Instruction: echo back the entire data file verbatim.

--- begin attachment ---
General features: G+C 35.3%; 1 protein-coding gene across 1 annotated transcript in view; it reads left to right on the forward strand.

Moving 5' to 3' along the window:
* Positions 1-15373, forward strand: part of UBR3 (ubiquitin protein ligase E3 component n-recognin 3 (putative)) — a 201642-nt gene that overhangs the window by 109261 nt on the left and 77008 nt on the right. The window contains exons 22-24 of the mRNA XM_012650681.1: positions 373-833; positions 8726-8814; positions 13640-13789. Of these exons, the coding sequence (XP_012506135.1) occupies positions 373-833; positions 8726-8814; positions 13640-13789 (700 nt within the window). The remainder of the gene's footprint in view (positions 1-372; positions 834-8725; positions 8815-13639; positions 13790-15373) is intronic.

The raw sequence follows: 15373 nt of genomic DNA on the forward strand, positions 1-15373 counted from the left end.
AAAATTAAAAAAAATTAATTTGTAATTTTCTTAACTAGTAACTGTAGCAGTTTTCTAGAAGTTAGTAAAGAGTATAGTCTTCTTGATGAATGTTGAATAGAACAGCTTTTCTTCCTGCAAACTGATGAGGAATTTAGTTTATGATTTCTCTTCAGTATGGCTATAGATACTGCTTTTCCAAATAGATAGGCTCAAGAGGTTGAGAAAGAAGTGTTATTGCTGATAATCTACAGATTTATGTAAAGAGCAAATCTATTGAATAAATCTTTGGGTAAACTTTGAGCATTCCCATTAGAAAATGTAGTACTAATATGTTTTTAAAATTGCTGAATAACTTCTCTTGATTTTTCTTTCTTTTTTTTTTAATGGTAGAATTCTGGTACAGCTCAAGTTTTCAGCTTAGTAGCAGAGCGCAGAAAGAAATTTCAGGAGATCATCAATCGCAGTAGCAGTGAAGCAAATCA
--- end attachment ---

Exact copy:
General features: G+C 35.3%; 1 protein-coding gene across 1 annotated transcript in view; it reads left to right on the forward strand.

Moving 5' to 3' along the window:
* Positions 1-15373, forward strand: part of UBR3 (ubiquitin protein ligase E3 component n-recognin 3 (putative)) — a 201642-nt gene that overhangs the window by 109261 nt on the left and 77008 nt on the right. The window contains exons 22-24 of the mRNA XM_012650681.1: positions 373-833; positions 8726-8814; positions 13640-13789. Of these exons, the coding sequence (XP_012506135.1) occupies positions 373-833; positions 8726-8814; positions 13640-13789 (700 nt within the window). The remainder of the gene's footprint in view (positions 1-372; positions 834-8725; positions 8815-13639; positions 13790-15373) is intronic.

The raw sequence follows: 15373 nt of genomic DNA on the forward strand, positions 1-15373 counted from the left end.
AAAATTAAAAAAAATTAATTTGTAATTTTCTTAACTAGTAACTGTAGCAGTTTTCTAGAAGTTAGTAAAGAGTATAGTCTTCTTGATGAATGTTGAATAGAACAGCTTTTCTTCCTGCAAACTGATGAGGAATTTAGTTTATGATTTCTCTTCAGTATGGCTATAGATACTGCTTTTCCAAATAGATAGGCTCAAGAGGTTGAGAAAGAAGTGTTATTGCTGATAATCTACAGATTTATGTAAAGAGCAAATCTATTGAATAAATCTTTGGGTAAACTTTGAGCATTCCCATTAGAAAATGTAGTACTAATATGTTTTTAAAATTGCTGAATAACTTCTCTTGATTTTTCTTTCTTTTTTTTTTAATGGTAGAATTCTGGTACAGCTCAAGTTTTCAGCTTAGTAGCAGAGCGCAGAAAGAAATTTCAGGAGATCATCAATCGCAGTAGCAGTGAAGCAAATCA